19 Oct

No one tells you how you’re supposed to feel during sobriety. No one tells you the time it takes to heal.  Every addiction is different just as every recovery is different. What was important to me the first year and the second year is different than what was important to me in other years. I am less than a month away from my four year mark; I find myself not so much 𝑡𝑟𝑦𝑖𝑛𝑔 to heal but genuinely doing things that bring me joy and happiness which in theory continues my healing. 


Towards the end of my alcoholism I would find myself in my Butler’s pantry where my booze was hidden. My booze was hidden all over the house but that was where I kept my shot glasses and my big bottles. I ran there anytime I needed to drink or to hide my emotions in that corner; that Butler’s pantry became my drinking bunker. I didn’t feel bad in there after getting sober. It didn’t trigger me or cause added stress or depression. Just a memory that will always be there. I wanted to redo the colors. That was my only thought. 


As I started the project, many things needed to fixed, little cracks and holes needing putty. I found myself one day ugly crying while painting. My ears were filled with my favorite songs, and I was doing something I loved that brought me joy. And I just broke down. I wasn’t sad. It was a release. I was happy. I found myself looking back at these last 4 years and I was so incredibly proud of myself. I was happy for me and for my family. My kids and husband have no worries if I will crash my car or fall down the stairs, or drink myself to death.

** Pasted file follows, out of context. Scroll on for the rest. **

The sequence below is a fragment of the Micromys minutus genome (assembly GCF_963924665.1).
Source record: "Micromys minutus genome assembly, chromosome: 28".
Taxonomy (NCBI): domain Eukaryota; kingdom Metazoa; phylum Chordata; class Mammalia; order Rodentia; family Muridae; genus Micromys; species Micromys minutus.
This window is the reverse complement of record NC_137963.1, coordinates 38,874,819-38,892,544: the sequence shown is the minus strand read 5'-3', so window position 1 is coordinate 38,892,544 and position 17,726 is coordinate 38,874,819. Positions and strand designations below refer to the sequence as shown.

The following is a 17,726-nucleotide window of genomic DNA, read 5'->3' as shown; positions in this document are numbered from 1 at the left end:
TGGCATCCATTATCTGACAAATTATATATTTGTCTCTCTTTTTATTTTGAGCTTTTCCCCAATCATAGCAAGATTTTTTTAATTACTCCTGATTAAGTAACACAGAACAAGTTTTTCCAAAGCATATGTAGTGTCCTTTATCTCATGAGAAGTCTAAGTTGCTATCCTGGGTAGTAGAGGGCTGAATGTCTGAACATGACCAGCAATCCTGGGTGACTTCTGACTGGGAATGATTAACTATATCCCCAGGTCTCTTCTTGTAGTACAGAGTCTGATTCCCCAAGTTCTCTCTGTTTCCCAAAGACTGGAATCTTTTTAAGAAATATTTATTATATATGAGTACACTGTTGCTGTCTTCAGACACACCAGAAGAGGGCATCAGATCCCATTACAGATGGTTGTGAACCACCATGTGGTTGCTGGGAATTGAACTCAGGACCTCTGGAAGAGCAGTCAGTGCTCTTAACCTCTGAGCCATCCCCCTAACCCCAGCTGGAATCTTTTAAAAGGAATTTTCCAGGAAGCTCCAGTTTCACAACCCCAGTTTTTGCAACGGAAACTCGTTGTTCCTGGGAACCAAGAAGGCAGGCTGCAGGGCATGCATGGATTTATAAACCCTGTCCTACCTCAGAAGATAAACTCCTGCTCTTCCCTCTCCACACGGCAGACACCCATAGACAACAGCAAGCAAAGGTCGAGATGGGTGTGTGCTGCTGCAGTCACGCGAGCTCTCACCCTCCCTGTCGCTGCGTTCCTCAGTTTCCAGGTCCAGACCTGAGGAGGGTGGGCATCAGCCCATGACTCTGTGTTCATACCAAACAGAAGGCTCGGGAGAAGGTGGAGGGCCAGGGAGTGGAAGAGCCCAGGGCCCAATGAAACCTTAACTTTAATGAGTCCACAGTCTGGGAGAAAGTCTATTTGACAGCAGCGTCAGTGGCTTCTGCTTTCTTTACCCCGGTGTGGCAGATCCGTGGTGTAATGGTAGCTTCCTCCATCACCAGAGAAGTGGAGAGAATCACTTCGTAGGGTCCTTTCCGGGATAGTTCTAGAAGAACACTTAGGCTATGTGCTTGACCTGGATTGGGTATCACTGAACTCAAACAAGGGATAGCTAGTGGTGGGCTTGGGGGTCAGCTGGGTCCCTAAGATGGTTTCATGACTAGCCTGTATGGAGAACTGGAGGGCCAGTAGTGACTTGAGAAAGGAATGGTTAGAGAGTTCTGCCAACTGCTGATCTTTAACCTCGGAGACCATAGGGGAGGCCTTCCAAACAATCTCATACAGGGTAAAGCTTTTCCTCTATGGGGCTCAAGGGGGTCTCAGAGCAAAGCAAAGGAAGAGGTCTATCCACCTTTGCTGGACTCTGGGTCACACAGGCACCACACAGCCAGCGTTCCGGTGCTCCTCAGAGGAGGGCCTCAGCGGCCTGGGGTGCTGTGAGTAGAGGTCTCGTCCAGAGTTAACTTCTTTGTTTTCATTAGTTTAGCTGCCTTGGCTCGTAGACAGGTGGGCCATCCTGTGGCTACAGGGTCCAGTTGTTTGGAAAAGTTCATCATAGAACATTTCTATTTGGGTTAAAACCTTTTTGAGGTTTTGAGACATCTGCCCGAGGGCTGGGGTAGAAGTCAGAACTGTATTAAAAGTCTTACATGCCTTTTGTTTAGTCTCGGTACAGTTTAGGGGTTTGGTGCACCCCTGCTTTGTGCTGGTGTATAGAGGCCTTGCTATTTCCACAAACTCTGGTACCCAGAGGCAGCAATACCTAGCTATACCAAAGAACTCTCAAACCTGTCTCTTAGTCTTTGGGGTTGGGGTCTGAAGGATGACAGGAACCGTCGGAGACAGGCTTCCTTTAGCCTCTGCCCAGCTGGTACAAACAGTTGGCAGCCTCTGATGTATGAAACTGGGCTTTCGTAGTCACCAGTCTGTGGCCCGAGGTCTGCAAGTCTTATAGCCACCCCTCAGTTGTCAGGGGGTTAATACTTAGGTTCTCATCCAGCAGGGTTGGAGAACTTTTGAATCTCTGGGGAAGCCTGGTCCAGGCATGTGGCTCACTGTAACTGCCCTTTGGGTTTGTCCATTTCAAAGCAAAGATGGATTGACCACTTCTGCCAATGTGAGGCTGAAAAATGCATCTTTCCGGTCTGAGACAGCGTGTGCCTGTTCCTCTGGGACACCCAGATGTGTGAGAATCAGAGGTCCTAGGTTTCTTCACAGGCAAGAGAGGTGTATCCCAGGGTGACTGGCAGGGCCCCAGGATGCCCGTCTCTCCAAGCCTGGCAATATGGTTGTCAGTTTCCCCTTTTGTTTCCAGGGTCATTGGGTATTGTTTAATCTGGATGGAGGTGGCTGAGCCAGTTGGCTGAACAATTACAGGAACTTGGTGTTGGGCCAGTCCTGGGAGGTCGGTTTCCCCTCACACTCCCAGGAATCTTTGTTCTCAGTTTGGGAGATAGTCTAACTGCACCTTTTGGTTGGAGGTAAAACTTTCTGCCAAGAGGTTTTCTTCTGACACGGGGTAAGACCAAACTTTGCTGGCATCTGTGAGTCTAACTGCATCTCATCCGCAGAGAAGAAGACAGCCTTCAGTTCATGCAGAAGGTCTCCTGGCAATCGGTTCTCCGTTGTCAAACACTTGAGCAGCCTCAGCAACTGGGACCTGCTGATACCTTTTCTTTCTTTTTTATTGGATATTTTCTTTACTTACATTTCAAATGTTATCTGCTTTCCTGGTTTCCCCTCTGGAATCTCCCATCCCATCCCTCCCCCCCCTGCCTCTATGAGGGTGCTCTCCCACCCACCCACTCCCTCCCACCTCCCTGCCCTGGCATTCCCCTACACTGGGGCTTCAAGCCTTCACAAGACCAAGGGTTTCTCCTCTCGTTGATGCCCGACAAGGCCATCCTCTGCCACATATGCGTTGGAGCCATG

I did almost drink myself to death. I drank to multiorgan failure, days from a heart attack and from there I became paralyzed with a lesion on my brainstem from the treatment of that multiorgan failure. I had a long physical road for recovery and then I had a long road in my sobriety. All of that came to a head while I painted my old butlers pantry. Painting over painful memories with a beautiful bright white. Since sobriety, my soul shines bright and I found myself wanting to recreate that in my pantry. 


As the project neared completion, I realized I needed to continue with the kitchen. I did not get the same feeling as I did in that old drinking bunker. Although, I did find joy and happiness. I am grateful I am no longer paralyzed (a miracle in itself) and was able to physically take on this project; I am even more grateful for my sobriety and my mental health being able to take on this project. I don’t know if I could have done this on year 1 or 2. Growth after tragedy or illness is an empowering feeling. 

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